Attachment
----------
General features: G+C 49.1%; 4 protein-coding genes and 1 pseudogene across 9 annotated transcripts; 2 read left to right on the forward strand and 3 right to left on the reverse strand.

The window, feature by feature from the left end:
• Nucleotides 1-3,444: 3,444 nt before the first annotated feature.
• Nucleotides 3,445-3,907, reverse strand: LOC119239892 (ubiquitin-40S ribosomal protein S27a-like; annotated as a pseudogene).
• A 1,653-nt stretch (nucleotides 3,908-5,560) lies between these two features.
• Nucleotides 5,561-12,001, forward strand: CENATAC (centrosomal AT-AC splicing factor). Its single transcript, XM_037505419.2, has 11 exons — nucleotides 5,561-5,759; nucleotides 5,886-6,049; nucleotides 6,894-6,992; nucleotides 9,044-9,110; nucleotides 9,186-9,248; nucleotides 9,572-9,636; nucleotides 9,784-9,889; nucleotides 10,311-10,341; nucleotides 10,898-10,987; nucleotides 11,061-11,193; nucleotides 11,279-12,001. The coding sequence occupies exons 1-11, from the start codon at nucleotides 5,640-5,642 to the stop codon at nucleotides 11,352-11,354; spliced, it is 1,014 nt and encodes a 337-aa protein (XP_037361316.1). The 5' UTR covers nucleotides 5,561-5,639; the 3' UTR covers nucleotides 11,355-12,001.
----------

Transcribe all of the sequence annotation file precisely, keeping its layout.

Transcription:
General features: G+C 49.1%; 4 protein-coding genes and 1 pseudogene across 9 annotated transcripts; 2 read left to right on the forward strand and 3 right to left on the reverse strand.

The window, feature by feature from the left end:
• Nucleotides 1-3,444: 3,444 nt before the first annotated feature.
• Nucleotides 3,445-3,907, reverse strand: LOC119239892 (ubiquitin-40S ribosomal protein S27a-like; annotated as a pseudogene).
• A 1,653-nt stretch (nucleotides 3,908-5,560) lies between these two features.
• Nucleotides 5,561-12,001, forward strand: CENATAC (centrosomal AT-AC splicing factor). Its single transcript, XM_037505419.2, has 11 exons — nucleotides 5,561-5,759; nucleotides 5,886-6,049; nucleotides 6,894-6,992; nucleotides 9,044-9,110; nucleotides 9,186-9,248; nucleotides 9,572-9,636; nucleotides 9,784-9,889; nucleotides 10,311-10,341; nucleotides 10,898-10,987; nucleotides 11,061-11,193; nucleotides 11,279-12,001. The coding sequence occupies exons 1-11, from the start codon at nucleotides 5,640-5,642 to the stop codon at nucleotides 11,352-11,354; spliced, it is 1,014 nt and encodes a 337-aa protein (XP_037361316.1). The 5' UTR covers nucleotides 5,561-5,639; the 3' UTR covers nucleotides 11,355-12,001.